As for myself, I take a page from "The Great Divorce" by C.S. Lewis. In the story, people start out in the Gray Town, then go to a garden where they meet spirits who try to convince them to come to the Mountains, or Heaven. I think that no matter how good or bad you've been in your life, there are still steps you have to take after death, and I can't say that it's too late to start taking steps in the right direction after you die. If God's love is perfect and complete, then it seems to me that He wouldn't turn someone away if they realize at the gates that they've been wrong their whole life and want to make amends, because in the end everyone from the worst sinners to the greatest saints has flawed in his or her life, and to me it's impossible to fully realize that here on Earth.

In regards to religious dogma, my life is a vehicle for truth. I'm interested in understanding, and I can't limit myself to one viewpoint claiming to hold absolute truth. I don't like that many Christians seem to have this dualistic approach to religion and science, mainly because I feel that there are many verses in the Bible that support scientific finding. One of my favorite quotes is one mentioned in your convocation last semester about how religions often reject science, preferring their "little gods," instead of using science to make their deity that much more wonderful. It would be really great if more people felt that way.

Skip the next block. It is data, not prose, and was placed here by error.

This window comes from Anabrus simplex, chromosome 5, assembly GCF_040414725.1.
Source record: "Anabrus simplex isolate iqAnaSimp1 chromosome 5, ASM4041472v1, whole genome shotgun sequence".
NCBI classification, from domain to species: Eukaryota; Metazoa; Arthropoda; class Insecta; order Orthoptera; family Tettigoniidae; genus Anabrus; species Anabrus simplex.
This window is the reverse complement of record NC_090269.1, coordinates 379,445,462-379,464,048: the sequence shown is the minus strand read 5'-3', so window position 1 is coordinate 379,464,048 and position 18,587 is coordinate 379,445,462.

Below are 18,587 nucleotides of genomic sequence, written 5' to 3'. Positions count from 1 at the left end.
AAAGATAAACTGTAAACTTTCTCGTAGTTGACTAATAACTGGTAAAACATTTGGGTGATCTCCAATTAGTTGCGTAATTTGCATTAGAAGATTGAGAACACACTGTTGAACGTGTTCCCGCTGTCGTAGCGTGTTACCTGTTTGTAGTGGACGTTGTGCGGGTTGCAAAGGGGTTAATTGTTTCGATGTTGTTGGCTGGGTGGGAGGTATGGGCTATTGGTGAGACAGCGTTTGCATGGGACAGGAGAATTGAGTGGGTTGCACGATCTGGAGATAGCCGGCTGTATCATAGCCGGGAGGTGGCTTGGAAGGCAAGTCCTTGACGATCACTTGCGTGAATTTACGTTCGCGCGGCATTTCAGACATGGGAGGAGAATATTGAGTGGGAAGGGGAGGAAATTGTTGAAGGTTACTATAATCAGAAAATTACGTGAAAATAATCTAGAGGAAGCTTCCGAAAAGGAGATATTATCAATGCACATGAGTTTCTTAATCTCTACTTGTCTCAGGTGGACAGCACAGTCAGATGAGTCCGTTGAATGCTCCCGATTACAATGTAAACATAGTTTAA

They call him James Ure said...

One of the things that brought me around to believing in rebirth was the changing of the seasons.

The Dalai Lama has said that if science proves something different then what Buddhism teaches that Buddhism should change to adapt:

"If science proves facts that conflict with Buddhist understanding, Buddhism must change accordingly. We should always adopt a view that accords with the facts,"

Dr. William Mobley director of the Neuroscience Institute at Standford
similarly, said:

"Buddhists have methods for introspective inquiry of the mind that might inform science— provided science is willing to listen."